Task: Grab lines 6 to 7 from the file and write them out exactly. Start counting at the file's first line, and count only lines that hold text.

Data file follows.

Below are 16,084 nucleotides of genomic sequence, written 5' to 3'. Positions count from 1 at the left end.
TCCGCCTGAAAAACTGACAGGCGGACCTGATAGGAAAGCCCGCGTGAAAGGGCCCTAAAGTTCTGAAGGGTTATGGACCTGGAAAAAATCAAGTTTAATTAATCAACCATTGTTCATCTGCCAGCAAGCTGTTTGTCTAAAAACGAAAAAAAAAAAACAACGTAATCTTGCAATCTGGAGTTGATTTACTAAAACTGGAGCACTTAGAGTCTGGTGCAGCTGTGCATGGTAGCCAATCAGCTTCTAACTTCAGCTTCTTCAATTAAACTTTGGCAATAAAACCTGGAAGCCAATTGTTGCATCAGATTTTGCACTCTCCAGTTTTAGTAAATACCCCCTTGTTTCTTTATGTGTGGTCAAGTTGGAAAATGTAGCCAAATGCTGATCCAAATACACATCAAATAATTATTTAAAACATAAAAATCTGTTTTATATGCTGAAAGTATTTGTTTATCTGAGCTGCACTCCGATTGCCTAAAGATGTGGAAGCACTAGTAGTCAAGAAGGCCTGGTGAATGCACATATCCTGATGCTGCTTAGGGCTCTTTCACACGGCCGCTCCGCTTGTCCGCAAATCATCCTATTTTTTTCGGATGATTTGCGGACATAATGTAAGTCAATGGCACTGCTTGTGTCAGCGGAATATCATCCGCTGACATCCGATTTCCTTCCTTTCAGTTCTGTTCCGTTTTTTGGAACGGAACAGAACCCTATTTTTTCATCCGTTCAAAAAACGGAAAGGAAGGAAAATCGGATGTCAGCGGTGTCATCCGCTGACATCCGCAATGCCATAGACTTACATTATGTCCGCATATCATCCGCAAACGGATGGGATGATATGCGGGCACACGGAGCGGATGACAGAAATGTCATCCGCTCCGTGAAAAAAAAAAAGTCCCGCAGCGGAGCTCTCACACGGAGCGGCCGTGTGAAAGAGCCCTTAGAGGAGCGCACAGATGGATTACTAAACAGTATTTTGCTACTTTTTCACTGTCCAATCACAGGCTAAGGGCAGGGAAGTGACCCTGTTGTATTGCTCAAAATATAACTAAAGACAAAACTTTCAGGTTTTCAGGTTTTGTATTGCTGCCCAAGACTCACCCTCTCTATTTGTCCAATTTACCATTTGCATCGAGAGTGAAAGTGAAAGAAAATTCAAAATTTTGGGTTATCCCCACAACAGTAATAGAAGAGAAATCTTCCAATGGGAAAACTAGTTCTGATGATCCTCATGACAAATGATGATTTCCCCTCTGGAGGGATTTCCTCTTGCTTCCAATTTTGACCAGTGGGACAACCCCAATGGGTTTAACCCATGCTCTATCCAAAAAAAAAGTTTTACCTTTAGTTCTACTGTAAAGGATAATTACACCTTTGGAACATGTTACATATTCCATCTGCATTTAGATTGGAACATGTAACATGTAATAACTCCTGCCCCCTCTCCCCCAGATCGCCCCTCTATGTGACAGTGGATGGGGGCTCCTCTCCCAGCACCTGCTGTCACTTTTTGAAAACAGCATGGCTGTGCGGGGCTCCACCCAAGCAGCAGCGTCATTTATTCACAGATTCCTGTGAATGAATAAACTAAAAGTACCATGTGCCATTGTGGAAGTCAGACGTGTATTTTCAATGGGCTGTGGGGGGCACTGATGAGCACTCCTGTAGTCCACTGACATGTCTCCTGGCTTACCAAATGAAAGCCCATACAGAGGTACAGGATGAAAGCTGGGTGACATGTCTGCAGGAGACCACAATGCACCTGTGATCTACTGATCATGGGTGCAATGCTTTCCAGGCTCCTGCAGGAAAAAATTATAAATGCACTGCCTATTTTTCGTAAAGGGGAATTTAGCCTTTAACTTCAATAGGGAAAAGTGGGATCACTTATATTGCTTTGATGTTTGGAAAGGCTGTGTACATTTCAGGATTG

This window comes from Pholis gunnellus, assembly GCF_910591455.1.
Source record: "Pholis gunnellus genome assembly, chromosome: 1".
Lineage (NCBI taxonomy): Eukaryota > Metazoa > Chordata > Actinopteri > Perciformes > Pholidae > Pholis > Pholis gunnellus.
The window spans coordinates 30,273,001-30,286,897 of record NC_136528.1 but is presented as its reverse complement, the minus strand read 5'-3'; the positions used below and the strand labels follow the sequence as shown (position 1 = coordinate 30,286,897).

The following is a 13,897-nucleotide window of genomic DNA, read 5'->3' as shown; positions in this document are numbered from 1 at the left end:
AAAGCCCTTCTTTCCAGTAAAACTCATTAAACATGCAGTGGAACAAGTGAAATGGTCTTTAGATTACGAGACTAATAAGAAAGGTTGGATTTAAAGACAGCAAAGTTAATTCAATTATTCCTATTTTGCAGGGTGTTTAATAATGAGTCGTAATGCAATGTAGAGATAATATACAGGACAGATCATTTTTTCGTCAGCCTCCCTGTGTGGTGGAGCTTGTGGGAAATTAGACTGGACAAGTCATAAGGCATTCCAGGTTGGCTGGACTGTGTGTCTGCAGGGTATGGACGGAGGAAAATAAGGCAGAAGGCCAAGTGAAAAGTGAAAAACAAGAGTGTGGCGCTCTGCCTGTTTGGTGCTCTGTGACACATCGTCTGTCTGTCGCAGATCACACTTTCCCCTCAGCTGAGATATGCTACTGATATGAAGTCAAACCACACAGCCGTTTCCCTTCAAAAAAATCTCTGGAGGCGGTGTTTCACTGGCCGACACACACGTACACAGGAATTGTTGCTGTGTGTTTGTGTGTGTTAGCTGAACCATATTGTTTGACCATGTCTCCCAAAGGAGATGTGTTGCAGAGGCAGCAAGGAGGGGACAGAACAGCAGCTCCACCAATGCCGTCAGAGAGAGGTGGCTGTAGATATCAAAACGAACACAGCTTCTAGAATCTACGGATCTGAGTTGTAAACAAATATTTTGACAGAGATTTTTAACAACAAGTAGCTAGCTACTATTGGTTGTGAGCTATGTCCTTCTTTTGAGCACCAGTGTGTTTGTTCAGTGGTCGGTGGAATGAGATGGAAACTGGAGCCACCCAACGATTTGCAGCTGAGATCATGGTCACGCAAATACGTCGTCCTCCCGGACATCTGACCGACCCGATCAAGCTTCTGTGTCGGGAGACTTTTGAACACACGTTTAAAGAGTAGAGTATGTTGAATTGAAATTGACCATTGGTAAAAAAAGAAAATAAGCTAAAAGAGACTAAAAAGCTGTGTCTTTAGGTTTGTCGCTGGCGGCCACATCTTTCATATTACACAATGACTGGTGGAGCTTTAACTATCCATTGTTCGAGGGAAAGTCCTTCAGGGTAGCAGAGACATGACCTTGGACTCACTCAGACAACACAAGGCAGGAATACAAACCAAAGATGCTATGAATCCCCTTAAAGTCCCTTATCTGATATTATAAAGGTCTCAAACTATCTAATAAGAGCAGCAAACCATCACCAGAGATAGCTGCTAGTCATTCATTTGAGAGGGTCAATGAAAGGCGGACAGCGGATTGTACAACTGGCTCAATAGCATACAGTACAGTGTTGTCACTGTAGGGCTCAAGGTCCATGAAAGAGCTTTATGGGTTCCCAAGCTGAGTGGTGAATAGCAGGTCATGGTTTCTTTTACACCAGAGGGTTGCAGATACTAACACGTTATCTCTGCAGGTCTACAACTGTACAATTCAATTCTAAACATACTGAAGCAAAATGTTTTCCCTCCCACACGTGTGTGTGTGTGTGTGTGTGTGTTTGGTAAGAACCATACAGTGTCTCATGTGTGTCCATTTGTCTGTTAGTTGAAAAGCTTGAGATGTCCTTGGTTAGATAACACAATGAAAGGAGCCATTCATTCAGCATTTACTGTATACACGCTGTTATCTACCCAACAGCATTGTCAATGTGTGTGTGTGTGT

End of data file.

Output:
The window spans coordinates 30,273,001-30,286,897 of record NC_136528.1 but is presented as its reverse complement, the minus strand read 5'-3'; the positions used below and the strand labels follow the sequence as shown (position 1 = coordinate 30,286,897).

The following is a 13,897-nucleotide window of genomic DNA, read 5'->3' as shown; positions in this document are numbered from 1 at the left end: